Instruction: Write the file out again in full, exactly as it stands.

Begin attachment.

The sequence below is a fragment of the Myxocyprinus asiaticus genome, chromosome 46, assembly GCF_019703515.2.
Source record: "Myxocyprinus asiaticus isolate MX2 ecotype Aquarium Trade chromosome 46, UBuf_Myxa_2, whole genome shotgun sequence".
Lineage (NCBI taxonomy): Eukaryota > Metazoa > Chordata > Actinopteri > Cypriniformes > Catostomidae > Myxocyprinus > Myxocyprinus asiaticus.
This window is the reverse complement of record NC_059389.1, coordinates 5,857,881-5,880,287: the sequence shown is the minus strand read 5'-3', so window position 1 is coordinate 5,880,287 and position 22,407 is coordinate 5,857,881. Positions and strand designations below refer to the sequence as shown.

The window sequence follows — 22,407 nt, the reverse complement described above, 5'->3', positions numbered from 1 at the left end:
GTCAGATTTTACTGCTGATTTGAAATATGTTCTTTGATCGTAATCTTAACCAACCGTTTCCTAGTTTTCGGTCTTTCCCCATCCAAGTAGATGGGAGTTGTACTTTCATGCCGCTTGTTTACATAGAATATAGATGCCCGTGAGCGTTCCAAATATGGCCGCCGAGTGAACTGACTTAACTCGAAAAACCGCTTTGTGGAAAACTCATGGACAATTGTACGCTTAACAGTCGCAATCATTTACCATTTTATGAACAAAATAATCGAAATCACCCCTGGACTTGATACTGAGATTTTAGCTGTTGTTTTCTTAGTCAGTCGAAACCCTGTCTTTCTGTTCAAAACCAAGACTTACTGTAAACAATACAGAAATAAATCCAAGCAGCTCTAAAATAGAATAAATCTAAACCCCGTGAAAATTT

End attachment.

The sequence below is a fragment of the Myxocyprinus asiaticus genome, chromosome 46, assembly GCF_019703515.2.
Source record: "Myxocyprinus asiaticus isolate MX2 ecotype Aquarium Trade chromosome 46, UBuf_Myxa_2, whole genome shotgun sequence".
Lineage (NCBI taxonomy): Eukaryota > Metazoa > Chordata > Actinopteri > Cypriniformes > Catostomidae > Myxocyprinus > Myxocyprinus asiaticus.
This window is the reverse complement of record NC_059389.1, coordinates 5,857,881-5,880,287: the sequence shown is the minus strand read 5'-3', so window position 1 is coordinate 5,880,287 and position 22,407 is coordinate 5,857,881. Positions and strand designations below refer to the sequence as shown.

The window sequence follows — 22,407 nt, the reverse complement described above, 5'->3', positions numbered from 1 at the left end:
GTCAGATTTTACTGCTGATTTGAAATATGTTCTTTGATCGTAATCTTAACCAACCGTTTCCTAGTTTTCGGTCTTTCCCCATCCAAGTAGATGGGAGTTGTACTTTCATGCCGCTTGTTTACATAGAATATAGATGCCCGTGAGCGTTCCAAATATGGCCGCCGAGTGAACTGACTTAACTCGAAAAACCGCTTTGTGGAAAACTCATGGACAATTGTACGCTTAACAGTCGCAATCATTTACCATTTTATGAACAAAATAATCGAAATCACCCCTGGACTTGATACTGAGATTTTAGCTGTTGTTTTCTTAGTCAGTCGAAACCCTGTCTTTCTGTTCAAAACCAAGACTTACTGTAAACAATACAGAAATAAATCCAAGCAGCTCTAAAATAGAATAAATCTAAACCCCGTGAAAATTT